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F365 Says: Worried about Kane? The Vardy party starts now

‘He is both normal and abnormal,’ was the sentence George Caulkin chose in June 2016. Those six simple words neatly encapsulated the great non-league Premier League striker. Jamie Vardy is perhaps England’s finest oxymoron. That term naturally sounds like an insult, yet it is anything but. Vardy is a proven Premier League striker who only made his top-flight debut aged 27, a forward who scored five goals in a relegation battle one season and 24 en route to the title the next. He is an elite striker on a regimented diet of cans of Red Bull, double espressos and cheese-and-ham omelettes, a player who found it as natural to score in 11 consecutive league games in 2015 as to go three whole months without a goal in 2016. He has mastered the double act of Leicester regular and England irregular. Vardy has missed just one of his club’s last 40 Premier League games, and is the spearhead around which numerous managers have built. But it is a different story for his country. Of the 31-year-old’s 19 caps, only nine have been starts. Just three of those have come in competitive fixtures, the last of which was the goalless draw with Slovakia at Euro 2016. He has played 381 minutes under Gareth Southgate and 298 of those have come in friendlies. For a player who has been forced to acclimatise to the role of second fiddle at best at international level, Vardy has at least embraced his status. “It showed we can play a different system and that is what we will have to do,” he said of England’s trials of the 3-5-2 formation against Germany and Brazil in November. “We always need a Plan B or Plan C.” The same phrase was used in the latest England World Cup ladder, which placed the Leicester striker at No. 14, sandwiched between Phil Jones and Jack Butland. It reflected his role of squad player, impact substitute, a man Southgate said would “run through brick walls for us”, but would rarely be trusted with the tools to lay any foundations himself. For England at least, Vardy would forever be the bridesmaid, never the bride. That was until this weekend, when the Leicester striker jumped fastest and highest to catch the metaphorical bouquet that was an injury to Harry Kane. The wait to confirm the damage sustained to the Tottenham forward’s previously problematic right ankle goes on, but there should be none of the usual pre-tournament panic over a player’s fitness. Where inadequate back-up for Wayne Rooney forced his hasty – and eventually costly – recall in 2006, the presence of Vardy should settle the nerves. With less than three months to go until the World Cup, the Leicester striker is a precious commodity: a fully-fit in-form England player. Kane is sidelined, Raheem Sterling featured in his first game in a month on Monday, Dele Alli scored his first goal in 16 games on Sunday, Alex Oxlade-Chamberlain is excellent one week then suffering an existential crisis the next and Kyle Walker is arguably the only capped defender reaching the sort of standard the international stage demands. Vardy, with nine goals in his last 14 games, might be alone as a player heading to Russia on an individual high. Mohamed Salah, Kane, Sergio Aguero and Sterling are the only players to score more Premier League goals than Vardy this season. Glenn Murray, Wayne Rooney and Riyad Mahrez are the only other players outside the top six to score more than seven times. Kane, Aguero and Romelu Lukaku are the only players to score more Premier League goals since the start of the 2015/16 campaign. He has scored as many league goals (8) in ten games against Arsenal, Chelsea, Liverpool, City, United and Tottenham as Alexis Sanchez has managed all season. This is not the sort of company Vardy should be keeping for three weeks, never mind three years. And yet, when Southgate names his latest England squad on Thursday, he will do so with Vardy more assured and more deserving of his place than anyone else. The 31-year-old was one of a handful of players to start both goalless friendly draws with Brazil and Germany in November, partnered first with Tammy Abraham, then with Marcus Rashford. That same burden will be placed atop his shoulders against the Netherlands and Italy this month, but there need be no apprehension when it comes to life without Kane. He is undeniably England’s best player, but has only played one game in the formation Southgate is planning to use this summer. His back-up is already tried and tested. “I think Vardy is an important player for us as well, and will score goals, and give us a different threat with his pace,” said Southgate in October, the idea being that the “different threat” would be a useful weapon in the final 30 minutes of games and no more. Yet abnormal circumstances mean substitute is starter just three months away from the World Cup, and it is perfectly normal to be perfectly comfortable with the promotion of England’s Plan B. Matt Stead   The post F365 Says: Worried about Kane? The Vardy party starts now appeared first on Football365....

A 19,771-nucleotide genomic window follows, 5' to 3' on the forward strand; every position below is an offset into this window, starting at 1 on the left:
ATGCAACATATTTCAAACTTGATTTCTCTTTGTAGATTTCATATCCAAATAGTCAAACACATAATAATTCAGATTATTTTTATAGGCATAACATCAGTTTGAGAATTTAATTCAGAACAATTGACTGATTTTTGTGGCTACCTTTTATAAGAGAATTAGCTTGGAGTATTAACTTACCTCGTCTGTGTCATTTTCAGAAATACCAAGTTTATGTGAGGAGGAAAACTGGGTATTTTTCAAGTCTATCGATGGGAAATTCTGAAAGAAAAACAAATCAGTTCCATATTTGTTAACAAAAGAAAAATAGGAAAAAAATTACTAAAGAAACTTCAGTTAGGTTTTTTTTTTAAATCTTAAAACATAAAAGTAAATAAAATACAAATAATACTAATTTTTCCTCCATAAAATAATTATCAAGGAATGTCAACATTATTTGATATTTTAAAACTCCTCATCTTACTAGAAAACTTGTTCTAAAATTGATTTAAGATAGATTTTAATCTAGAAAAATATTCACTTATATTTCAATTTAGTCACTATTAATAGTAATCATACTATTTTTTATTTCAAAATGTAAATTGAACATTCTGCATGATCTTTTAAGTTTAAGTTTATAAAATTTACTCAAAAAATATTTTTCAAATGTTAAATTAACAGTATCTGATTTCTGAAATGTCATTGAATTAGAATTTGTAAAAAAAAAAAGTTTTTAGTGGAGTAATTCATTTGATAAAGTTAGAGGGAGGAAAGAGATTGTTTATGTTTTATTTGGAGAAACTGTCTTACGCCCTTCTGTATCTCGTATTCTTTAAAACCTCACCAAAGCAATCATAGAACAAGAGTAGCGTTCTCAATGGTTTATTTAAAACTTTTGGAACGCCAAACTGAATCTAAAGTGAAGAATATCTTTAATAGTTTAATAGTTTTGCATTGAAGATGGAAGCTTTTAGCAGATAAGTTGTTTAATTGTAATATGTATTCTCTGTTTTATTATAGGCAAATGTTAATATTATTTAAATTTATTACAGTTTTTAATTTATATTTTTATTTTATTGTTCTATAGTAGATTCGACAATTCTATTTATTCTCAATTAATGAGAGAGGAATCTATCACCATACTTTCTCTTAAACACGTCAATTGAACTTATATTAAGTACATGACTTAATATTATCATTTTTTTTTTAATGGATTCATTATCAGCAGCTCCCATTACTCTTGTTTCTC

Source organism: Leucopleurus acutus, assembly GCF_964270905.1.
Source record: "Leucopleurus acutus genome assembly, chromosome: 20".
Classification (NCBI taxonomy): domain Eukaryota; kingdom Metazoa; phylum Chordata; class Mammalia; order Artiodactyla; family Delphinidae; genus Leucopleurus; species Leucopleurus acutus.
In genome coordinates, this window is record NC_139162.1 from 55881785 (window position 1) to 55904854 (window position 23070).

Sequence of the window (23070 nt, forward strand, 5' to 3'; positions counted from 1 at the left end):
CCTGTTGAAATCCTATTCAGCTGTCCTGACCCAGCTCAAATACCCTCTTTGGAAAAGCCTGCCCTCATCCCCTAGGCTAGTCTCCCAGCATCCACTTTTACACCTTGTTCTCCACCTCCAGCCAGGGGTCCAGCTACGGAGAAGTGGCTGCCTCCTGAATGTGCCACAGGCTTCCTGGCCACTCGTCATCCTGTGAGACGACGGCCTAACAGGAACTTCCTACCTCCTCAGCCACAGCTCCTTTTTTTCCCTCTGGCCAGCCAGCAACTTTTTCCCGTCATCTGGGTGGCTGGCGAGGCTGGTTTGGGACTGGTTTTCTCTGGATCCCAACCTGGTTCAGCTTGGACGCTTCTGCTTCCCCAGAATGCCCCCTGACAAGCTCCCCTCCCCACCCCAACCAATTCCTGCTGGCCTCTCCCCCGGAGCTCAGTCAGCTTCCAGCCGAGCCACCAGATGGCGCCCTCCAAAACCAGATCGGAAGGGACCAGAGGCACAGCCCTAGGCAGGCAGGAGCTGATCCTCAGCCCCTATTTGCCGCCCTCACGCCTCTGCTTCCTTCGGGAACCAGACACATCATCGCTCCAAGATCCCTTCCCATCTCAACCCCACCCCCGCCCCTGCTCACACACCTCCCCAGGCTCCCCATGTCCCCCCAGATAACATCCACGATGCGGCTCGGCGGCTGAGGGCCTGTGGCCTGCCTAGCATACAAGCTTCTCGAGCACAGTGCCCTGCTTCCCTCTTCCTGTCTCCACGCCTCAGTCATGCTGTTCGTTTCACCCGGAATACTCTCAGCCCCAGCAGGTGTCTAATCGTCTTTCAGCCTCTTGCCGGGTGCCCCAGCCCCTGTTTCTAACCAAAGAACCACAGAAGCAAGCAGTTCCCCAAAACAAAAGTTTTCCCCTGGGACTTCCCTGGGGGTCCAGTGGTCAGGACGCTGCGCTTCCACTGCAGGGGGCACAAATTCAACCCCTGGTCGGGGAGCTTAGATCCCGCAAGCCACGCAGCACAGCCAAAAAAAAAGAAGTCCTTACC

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Published By: Fottball 365 - Wednesday, 14 March, 2018







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